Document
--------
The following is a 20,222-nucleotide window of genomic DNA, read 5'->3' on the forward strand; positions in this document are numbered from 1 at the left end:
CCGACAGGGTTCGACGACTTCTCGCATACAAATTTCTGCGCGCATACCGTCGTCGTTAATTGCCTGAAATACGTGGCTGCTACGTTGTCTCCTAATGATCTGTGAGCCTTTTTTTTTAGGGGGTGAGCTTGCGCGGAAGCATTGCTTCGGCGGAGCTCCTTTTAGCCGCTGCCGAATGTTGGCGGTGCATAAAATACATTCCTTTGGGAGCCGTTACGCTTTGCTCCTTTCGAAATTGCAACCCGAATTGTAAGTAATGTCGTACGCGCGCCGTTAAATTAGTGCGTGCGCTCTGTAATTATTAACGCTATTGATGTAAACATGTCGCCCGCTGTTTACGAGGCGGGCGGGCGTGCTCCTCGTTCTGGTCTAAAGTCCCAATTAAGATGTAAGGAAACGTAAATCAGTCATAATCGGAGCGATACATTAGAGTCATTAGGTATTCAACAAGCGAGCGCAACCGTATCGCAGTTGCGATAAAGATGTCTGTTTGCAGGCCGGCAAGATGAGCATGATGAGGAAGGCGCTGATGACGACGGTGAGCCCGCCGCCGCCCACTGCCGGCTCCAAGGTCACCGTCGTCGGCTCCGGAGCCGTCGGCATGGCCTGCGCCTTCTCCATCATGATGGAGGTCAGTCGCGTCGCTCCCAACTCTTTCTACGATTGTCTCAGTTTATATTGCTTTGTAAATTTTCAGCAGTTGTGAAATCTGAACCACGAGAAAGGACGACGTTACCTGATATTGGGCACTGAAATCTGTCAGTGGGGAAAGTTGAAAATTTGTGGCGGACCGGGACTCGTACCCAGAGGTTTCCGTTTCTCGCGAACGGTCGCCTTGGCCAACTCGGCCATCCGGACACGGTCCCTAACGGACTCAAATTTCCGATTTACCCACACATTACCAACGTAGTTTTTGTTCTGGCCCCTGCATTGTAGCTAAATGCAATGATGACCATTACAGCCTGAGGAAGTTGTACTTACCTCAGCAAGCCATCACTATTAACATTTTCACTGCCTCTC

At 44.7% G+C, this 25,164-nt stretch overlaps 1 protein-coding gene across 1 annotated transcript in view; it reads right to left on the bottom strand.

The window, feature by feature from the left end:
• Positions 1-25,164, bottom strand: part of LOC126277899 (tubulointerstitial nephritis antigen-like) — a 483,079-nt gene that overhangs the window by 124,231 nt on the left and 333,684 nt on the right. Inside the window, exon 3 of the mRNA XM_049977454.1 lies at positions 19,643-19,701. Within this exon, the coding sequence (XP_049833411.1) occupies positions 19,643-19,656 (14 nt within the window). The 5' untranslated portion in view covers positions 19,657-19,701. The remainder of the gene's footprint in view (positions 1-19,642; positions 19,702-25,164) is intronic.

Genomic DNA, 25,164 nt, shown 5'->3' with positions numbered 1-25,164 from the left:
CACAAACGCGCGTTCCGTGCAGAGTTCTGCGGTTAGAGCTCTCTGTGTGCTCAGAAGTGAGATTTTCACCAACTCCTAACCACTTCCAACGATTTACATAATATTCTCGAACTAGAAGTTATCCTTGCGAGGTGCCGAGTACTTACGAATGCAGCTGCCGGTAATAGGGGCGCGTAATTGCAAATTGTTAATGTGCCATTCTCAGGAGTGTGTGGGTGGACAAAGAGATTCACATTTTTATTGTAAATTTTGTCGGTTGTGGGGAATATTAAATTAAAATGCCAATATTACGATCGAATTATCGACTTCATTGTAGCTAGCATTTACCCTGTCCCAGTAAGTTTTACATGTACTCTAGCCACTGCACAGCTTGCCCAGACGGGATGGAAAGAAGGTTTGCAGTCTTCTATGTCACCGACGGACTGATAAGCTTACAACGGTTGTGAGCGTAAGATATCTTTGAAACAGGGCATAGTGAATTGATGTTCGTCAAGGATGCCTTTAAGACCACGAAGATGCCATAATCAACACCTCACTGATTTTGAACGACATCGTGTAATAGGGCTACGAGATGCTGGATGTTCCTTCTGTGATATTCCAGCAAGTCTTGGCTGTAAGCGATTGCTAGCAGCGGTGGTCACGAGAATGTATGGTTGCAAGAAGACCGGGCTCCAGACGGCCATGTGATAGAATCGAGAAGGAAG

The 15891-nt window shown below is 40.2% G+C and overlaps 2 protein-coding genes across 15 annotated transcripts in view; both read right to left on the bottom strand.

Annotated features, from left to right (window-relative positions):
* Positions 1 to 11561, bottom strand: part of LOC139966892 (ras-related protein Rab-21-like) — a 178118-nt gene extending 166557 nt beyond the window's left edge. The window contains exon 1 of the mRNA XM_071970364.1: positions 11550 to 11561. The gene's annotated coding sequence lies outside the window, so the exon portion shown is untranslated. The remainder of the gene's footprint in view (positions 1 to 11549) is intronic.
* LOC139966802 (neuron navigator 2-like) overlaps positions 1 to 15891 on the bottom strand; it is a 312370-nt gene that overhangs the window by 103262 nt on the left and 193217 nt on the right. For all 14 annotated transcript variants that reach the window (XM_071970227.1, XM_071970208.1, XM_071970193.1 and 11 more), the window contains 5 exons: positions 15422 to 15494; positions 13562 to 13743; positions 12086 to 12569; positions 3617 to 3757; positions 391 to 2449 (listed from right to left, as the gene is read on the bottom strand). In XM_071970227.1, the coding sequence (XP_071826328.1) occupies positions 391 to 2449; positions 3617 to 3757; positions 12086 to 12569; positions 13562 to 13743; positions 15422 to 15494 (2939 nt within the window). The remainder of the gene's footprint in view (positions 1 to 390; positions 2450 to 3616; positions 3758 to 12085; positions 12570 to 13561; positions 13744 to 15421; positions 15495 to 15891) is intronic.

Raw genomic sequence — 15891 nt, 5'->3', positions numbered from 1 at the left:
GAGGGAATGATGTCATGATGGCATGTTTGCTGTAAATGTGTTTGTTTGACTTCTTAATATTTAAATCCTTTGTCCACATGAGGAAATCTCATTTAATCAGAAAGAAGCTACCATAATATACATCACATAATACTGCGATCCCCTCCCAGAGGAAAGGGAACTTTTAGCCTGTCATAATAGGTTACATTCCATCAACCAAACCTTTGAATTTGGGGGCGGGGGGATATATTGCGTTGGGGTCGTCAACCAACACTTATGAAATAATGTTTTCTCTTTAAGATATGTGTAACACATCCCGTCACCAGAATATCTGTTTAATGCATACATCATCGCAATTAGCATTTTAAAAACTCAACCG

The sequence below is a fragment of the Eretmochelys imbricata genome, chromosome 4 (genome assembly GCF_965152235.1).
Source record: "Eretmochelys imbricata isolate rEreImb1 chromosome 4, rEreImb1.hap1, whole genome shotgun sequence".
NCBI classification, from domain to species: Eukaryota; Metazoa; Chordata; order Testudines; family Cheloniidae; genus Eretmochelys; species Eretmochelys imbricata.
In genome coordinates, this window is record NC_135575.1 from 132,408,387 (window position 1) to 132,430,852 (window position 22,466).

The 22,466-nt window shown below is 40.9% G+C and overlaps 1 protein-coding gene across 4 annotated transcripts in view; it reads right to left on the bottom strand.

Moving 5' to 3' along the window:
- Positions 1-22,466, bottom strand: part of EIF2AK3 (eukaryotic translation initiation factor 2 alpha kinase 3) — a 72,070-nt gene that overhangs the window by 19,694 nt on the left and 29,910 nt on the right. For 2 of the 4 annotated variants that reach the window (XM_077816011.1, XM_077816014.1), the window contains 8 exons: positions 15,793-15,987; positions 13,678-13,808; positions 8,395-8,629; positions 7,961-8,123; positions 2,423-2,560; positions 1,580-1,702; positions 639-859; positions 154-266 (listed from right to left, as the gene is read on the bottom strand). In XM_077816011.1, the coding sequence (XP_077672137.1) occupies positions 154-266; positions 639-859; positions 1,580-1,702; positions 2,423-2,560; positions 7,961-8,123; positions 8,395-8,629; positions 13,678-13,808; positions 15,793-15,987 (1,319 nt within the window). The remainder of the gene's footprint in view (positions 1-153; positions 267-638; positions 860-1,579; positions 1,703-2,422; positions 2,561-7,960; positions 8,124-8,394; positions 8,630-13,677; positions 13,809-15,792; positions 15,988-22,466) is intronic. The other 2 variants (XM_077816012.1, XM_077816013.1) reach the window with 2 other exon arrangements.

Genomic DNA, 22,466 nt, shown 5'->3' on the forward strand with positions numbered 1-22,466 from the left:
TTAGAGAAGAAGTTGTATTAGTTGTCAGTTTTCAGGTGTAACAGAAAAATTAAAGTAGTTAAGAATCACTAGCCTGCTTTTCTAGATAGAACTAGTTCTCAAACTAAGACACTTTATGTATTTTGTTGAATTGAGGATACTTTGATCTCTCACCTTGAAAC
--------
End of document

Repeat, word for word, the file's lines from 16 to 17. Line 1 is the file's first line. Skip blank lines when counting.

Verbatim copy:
NCBI classification, from domain to species: Eukaryota; Metazoa; Chordata; order Testudines; family Cheloniidae; genus Eretmochelys; species Eretmochelys imbricata.
In genome coordinates, this window is record NC_135575.1 from 132,408,387 (window position 1) to 132,430,852 (window position 22,466).